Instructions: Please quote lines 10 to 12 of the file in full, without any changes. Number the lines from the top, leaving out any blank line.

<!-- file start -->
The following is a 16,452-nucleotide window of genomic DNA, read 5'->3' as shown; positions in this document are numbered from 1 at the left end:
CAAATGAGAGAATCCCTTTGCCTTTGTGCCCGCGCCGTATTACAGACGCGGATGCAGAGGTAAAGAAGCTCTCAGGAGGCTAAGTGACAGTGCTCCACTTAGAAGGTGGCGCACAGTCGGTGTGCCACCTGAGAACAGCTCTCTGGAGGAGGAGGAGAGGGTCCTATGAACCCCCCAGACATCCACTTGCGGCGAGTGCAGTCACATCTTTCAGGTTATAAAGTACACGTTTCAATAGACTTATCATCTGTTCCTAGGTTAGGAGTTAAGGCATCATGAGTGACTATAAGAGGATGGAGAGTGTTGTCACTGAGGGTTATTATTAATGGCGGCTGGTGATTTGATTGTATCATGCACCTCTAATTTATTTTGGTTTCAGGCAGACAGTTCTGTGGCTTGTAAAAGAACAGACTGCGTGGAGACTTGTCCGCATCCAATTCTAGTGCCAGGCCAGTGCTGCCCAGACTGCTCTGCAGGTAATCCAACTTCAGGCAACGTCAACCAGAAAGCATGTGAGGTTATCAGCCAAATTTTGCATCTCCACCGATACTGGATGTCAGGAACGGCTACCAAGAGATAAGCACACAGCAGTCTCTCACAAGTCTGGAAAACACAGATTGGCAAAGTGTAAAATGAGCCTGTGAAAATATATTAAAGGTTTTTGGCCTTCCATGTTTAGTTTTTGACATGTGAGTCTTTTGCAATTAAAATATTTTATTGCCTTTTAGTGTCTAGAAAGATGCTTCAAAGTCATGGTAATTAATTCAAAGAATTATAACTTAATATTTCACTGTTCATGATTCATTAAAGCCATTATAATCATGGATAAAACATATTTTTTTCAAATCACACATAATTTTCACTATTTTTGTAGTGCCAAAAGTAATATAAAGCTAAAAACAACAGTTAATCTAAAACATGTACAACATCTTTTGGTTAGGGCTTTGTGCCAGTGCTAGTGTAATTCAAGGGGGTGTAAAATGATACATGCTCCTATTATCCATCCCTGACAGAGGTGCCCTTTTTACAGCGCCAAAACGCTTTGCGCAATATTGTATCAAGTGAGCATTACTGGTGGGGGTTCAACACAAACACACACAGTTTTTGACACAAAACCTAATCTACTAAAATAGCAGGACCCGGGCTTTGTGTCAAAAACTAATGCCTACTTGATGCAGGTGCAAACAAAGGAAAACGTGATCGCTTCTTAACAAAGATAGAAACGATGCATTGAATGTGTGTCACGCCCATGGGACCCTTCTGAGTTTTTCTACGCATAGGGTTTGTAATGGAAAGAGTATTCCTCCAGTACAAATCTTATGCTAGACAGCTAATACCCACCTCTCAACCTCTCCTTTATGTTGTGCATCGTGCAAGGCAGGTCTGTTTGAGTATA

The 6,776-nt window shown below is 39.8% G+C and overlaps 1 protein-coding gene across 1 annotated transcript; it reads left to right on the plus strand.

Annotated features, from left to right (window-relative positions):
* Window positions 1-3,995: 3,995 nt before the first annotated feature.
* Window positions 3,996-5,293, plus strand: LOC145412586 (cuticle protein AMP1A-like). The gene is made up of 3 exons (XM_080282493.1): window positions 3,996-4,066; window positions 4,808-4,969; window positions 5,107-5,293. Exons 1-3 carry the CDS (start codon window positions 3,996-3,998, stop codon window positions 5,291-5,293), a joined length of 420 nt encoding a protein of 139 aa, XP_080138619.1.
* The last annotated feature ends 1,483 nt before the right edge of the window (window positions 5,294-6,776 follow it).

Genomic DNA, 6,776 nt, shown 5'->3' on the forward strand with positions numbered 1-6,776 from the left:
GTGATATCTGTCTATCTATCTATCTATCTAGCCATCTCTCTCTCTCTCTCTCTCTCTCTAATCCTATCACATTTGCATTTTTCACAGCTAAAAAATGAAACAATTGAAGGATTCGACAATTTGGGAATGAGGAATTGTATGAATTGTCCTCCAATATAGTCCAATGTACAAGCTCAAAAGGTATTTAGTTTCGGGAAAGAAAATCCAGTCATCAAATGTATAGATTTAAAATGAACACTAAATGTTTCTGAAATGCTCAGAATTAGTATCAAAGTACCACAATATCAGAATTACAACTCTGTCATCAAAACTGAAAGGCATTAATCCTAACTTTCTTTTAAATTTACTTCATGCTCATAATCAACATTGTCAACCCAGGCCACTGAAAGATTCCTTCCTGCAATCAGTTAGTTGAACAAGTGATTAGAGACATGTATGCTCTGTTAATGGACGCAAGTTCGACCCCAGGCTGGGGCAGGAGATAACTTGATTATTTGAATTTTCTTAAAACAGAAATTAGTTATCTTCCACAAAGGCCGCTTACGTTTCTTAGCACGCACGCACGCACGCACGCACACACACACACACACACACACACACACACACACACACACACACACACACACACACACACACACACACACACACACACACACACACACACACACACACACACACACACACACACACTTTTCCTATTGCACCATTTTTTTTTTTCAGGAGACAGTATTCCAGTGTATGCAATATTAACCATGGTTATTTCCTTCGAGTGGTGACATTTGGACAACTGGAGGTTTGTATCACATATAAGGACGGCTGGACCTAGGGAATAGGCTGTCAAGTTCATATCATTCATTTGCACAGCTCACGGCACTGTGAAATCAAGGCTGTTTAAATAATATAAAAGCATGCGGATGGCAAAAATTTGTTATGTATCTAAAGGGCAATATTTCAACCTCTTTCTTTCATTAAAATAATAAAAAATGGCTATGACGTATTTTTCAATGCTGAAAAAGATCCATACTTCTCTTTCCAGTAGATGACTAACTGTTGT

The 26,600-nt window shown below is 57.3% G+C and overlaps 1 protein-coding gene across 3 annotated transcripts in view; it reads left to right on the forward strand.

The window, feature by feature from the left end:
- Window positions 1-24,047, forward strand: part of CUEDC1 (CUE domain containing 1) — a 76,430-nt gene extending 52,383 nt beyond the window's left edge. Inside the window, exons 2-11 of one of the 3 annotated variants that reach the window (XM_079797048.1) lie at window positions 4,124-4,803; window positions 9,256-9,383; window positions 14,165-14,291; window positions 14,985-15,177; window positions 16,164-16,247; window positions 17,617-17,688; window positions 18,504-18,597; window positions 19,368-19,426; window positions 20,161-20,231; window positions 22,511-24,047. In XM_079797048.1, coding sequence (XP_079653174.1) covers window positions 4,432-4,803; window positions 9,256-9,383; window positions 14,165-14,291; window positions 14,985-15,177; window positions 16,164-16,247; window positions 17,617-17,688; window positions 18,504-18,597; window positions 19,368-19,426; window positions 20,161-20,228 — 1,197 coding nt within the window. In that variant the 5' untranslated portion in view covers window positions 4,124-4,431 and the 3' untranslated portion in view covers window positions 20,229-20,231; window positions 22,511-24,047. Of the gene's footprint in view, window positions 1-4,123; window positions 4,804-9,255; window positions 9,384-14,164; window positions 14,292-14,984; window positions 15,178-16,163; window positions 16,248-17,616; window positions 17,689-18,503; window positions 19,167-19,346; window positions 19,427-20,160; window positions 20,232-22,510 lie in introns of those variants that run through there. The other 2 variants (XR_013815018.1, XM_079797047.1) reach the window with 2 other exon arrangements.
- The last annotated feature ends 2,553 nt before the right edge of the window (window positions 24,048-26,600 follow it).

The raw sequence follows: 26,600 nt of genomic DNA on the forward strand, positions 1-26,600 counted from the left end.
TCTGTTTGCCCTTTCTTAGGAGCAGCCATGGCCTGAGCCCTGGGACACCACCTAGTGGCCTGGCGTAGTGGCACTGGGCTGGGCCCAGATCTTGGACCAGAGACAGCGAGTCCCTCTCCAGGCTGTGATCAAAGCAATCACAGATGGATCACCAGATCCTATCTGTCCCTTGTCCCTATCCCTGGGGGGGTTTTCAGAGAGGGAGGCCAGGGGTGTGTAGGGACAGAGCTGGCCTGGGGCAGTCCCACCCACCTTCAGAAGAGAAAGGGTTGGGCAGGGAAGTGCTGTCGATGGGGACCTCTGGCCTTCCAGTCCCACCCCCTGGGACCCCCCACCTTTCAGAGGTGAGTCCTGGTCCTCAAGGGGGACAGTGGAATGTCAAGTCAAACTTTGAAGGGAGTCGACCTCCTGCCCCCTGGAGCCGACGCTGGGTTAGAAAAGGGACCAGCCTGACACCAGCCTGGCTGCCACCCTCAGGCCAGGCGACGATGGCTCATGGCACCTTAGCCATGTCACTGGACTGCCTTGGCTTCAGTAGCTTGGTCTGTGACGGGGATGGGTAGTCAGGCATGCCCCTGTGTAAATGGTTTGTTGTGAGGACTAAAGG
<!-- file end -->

The 26,600-nt window shown below is 57.3% G+C and overlaps 1 protein-coding gene across 3 annotated transcripts in view; it reads left to right on the forward strand.

The window, feature by feature from the left end:
- Window positions 1-24,047, forward strand: part of CUEDC1 (CUE domain containing 1) — a 76,430-nt gene extending 52,383 nt beyond the window's left edge. Inside the window, exons 2-11 of one of the 3 annotated variants that reach the window (XM_079797048.1) lie at window positions 4,124-4,803; window positions 9,256-9,383; window positions 14,165-14,291; window positions 14,985-15,177; window positions 16,164-16,247; window positions 17,617-17,688; window positions 18,504-18,597; window positions 19,368-19,426; window positions 20,161-20,231; window positions 22,511-24,047. In XM_079797048.1, coding sequence (XP_079653174.1) covers window positions 4,432-4,803; window positions 9,256-9,383; window positions 14,165-14,291; window positions 14,985-15,177; window positions 16,164-16,247; window positions 17,617-17,688; window positions 18,504-18,597; window positions 19,368-19,426; window positions 20,161-20,228 — 1,197 coding nt within the window. In that variant the 5' untranslated portion in view covers window positions 4,124-4,431 and the 3' untranslated portion in view covers window positions 20,229-20,231; window positions 22,511-24,047. Of the gene's footprint in view, window positions 1-4,123; window positions 4,804-9,255; window positions 9,384-14,164; window positions 14,292-14,984; window positions 15,178-16,163; window positions 16,248-17,616; window positions 17,689-18,503; window positions 19,167-19,346; window positions 19,427-20,160; window positions 20,232-22,510 lie in introns of those variants that run through there. The other 2 variants (XR_013815018.1, XM_079797047.1) reach the window with 2 other exon arrangements.